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Eva Mezey, M.D., Ph.D.

Eva Mezey, M.D., Ph.D.Senior Investigator
Chief, Adult Stem Cell Section


Phone: (301) 435-5635

Biographical Sketch

Dr. Mezey earned her M.D. from the Semmelweis University Medical School in Budapest, Hungary. She taught neuroanatomy and began doing research under the guidance of Drs. Janos Szentagothai and Miklos Palkovits. She then worked with Dr. David DeWied at the Rudolph Magnus Institute of Pharmacology in Utrecht. Based on her work there, she received her Ph.D. in neuroendocrinology from the Hungarian Academy of Sciences in Budapest. Dr. Mezey subsequently came to the NIH as a postdoctoral fellow in the Laboratory of Cell Biology, NIMH. She later returned to the NIH as a visiting scientist and then became head of the In Situ Hybridization Facility, NINDS. In 2004 she transferred to the NIDCR and established the Adult Stem Cell Unit to study the biology of bone marrow derived stem cells.

Research Interests/Scientific Focus

In the first half of her scientific career, Dr. Mezey was interested in the hypothalamic regulation of the pituitary and endocrine organs. Later she turned her focus to neuronal regeneration, and examined the ability of circulating blood cells to enter the brain and participate in its regeneration in health and disease. She demonstrated the presence of bone marrow derived neural cells in the CNS of mice as well as in humans. To do the latter, she used postmortem brain samples of female patients who previously received bone marrow transplants from male donors, and used the Y chromosome as donor-specific marker. She also studied cells in the oral mucosa (a tissue with an extremely high turnover rate) of female patients who had gotten male bone marrow cells, in collaboration with Dr. Simon Tran. She found that a surprisingly high percentage of oral epithelial cells seem to be derived from circulating cells in such patients. In this study she used microsatellite markers to show that the the Y chromosome positive cells had to have come from the bone marrow donors.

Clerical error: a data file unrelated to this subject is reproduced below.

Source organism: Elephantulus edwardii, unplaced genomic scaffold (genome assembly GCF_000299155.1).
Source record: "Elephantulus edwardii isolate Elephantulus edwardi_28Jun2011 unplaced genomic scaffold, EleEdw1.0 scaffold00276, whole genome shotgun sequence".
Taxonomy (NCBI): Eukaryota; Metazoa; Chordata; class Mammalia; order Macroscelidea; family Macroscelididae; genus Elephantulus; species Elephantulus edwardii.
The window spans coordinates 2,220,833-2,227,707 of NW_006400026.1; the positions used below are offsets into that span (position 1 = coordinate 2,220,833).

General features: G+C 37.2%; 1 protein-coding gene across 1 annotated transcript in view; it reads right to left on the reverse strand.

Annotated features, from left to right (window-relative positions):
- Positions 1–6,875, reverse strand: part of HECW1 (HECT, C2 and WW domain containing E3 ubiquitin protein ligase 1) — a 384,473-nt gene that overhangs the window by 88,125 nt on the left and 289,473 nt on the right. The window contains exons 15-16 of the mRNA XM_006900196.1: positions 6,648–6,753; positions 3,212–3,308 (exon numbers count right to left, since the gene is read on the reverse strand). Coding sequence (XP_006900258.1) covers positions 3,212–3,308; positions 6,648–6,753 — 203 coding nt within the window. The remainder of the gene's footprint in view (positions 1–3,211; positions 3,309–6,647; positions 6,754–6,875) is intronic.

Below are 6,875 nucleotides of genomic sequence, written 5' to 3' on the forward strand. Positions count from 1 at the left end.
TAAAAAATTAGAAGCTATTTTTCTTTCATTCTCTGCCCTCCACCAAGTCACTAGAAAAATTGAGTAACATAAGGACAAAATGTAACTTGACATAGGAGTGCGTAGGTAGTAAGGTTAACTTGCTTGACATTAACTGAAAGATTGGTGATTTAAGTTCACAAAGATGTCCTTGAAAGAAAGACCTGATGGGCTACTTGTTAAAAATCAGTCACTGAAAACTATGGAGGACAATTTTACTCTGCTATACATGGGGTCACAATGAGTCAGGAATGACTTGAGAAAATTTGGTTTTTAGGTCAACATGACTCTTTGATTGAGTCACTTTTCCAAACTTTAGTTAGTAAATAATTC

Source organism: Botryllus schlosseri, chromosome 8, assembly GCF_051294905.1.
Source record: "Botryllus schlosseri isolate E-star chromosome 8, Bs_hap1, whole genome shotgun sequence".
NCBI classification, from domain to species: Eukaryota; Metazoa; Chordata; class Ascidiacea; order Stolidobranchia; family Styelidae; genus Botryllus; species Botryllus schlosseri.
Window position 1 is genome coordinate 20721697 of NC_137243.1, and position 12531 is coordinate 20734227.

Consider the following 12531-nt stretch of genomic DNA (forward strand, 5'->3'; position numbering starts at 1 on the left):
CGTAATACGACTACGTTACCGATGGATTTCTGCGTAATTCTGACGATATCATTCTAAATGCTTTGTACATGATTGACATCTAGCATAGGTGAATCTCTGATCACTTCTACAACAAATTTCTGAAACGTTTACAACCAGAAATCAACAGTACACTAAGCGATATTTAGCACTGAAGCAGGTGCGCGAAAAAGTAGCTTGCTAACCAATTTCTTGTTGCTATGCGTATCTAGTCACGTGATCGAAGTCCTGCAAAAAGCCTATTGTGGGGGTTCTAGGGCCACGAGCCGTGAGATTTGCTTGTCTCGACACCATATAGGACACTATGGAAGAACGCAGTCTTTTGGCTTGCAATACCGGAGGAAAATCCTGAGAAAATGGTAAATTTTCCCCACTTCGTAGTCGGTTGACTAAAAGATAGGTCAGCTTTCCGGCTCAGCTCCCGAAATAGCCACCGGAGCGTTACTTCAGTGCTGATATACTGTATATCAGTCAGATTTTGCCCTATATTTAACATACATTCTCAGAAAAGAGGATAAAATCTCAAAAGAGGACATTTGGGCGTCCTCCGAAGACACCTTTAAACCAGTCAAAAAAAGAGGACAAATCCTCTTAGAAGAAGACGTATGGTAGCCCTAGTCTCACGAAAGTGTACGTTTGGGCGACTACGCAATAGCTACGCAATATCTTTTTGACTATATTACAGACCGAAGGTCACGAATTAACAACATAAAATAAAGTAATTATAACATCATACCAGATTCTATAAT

After the discovery of immunomodulatory properties of bone marrow derived stromal cells (BMSCs) were reported, Dr. Mezey grew interested in learning how BMSCs might affect the host immune system. She and her coworkers were among the first to suggest that the beneficial effect of intravenously injected BMSCs in infectious/inflammatory environment might be due to a reprogramming of pro-inflammatory macrophages. Following exposure to BMSCs, the macrophages adopt an anti-inflammatory phenotype and produce large amounts of IL-10. This appears to result from the production and release of PEG2 by the BMSCs when they find themselves in an inflammatory environment, and their effect on macrophages when they are given intravenously is associated with a significant improvement in the survival of septic mice. Following their work on sepsis, Dr. Mezey and her colleagues asked whether BMSCs might also be able to re-balance the immune system in a Th2 dominant, allergic environment. In a ragweed induced allergy model, BMSCs protect animals from the majority of asthma-specific pathological changes; i.e., they inhibit eosinophil infiltration and excess mucus production in the lung, decrease levels of Th2 cytokines (IL-4, IL-5, and IL-13) in bronchial lavage fluid, and lowered serum levels of Th2 immunoglobulins (IgG1 and IgE). These effects seem to result from activation of the STAT6 pathway in BMSCs by IL-4 and/or IL-13. These drive TGF-β production by the BMSCs, and this factor seems to mediate their beneficial effect in the allergy model.

Selected Publications

1. Mezey E, KJ Chandross, G Harta, RA Maki and SR McKercher. (2000). Turning blood into brain: cells bearing neuronal antigens generated in vivo from bone marrow. Science 290:1779-82.

2. Toth ZE, RR Leker, T Shahar, S Pastorino, I Szalayova, B Asemenew, S Key, A Parmelee, B Mayer, K Nemeth, A Bratincsak and E Mezey. (2008). The combination of granulocyte colony-stimulating factor and stem cell factor significantly increases the number of bone marrow-derived endothelial cells in brains of mice following cerebral ischemia. Blood 111:5544-52.

3. Nemeth K, A Leelahavanichkul, PS Yuen, B Mayer, A Parmelee, K Doi, PG Robey, K Leelahavanichkul, BH Koller, JM Brown, X Hu, I Jelinek, RA Star and E Mezey. (2009). Bone marrow stromal cells attenuate sepsis via prostaglandin E(2)- ependent reprogramming of host macrophages to increase their interleukin-10 production. Nat Med 15:42-9

4. Nemeth K, A Keane-Myers, JM Brown, DD Metcalfe, JD Gorham, VG Bundoc,
MG Hodges, I Jelinek, S Madala, S Karpati and E Mezey. (2010). Bone marrow stromal cells use TGF-beta to suppress allergic responses in a mouse model of ragweed-induced asthma. Proc Natl Acad Sci U S A 107:5652-7.

5. Brown JM, Nemeth K, Kushnir-Sukhov NM, Metcalfe DD, Mezey E. (2011)
Bone marrow stromal cells inhibit mast cell function via a COX2-dependent
mechanism. Clin Exp Allergy. 41(4):526-34

6. Nemeth K, Wilson T, Rada B, Parmelee A, Mayer B, Buzas E, Falus A, Key S,
Masszi T, Karpati S, Mezey E (2011) Characterization and Function of Histamine
Receptors in Human Bone Marrow Stromal Cells. Stem Cells. [Epub ahead of


  • Hoffman, BJ, Mezey,E, Brownstein, MJ
    cDNA clone of a rat serotonin transporter and protein encoded thereby.
    Patent No: US 5552308
  • Eglitis M, Mezey E, Mouradian M
    Use of marrow derived glial progenitor cells as gene delivery vehicles into the central nervous system.
    Patent No: US 7022321

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This page last updated: May 28, 2014